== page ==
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Japan's current account surplus stands at 5.4 bln USD in January

Japan logged a current account surplus in January, the government said in a report. According to the Finance Ministry, the current account surplus here stood at 600.4 billion yen (5.4 billion U.S. dollars) in the recording month, with Japan logging a surplus for the 55th straight month.

According to the preliminary figures released by the ministry, Japan had a goods trade deficit of 964.8 billion yen (8.6 billion U.S. dollars) and a services trade deficit of 151.2 billion yen (1.3 billion U.S. dollars) in the recording period. The ministry also said, the primary income, which reflects returns on investments made overseas booked a surplus of 1.76 trillion yen (15.7 billion U.S. dollars).

Japan has been running a surplus in the current account, one of the widest gauges of international trade, helped by solid income from foreign investments.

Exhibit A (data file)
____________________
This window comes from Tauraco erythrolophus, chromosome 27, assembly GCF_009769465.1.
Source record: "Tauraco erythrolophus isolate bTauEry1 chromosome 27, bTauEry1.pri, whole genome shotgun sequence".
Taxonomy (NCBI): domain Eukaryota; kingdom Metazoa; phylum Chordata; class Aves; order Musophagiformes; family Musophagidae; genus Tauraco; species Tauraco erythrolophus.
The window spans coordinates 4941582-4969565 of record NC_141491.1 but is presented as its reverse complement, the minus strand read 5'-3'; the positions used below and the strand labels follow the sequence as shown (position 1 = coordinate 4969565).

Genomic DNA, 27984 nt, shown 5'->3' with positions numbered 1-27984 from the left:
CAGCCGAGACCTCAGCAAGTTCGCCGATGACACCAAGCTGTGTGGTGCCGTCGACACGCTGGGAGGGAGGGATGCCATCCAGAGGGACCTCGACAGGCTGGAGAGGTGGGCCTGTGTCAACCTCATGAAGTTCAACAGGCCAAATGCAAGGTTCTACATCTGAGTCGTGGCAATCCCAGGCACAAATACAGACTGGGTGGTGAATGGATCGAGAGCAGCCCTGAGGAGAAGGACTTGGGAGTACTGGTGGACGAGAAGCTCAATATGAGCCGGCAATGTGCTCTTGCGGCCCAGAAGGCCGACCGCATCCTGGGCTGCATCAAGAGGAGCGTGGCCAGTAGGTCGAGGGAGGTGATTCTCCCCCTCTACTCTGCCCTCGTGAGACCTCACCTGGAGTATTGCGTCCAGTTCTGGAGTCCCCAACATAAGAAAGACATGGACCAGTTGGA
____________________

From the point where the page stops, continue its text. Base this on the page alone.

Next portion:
Japan's current account surplus is one of the broadest measures of its trade with the rest of the world.

The data is keenly eyed by the Bank of Japan (BOJ) and the finance ministry ahead of new potential policy changes or monetary easing or tapering measures.

In Japan, the current account surplus increases the nation's net foreign assets by the corresponding amount, and a current account deficit does the reverse.

Both the Japanese government's and private payments are included in the calculation and it is called the "current account" because goods and services are generally consumed in the current period.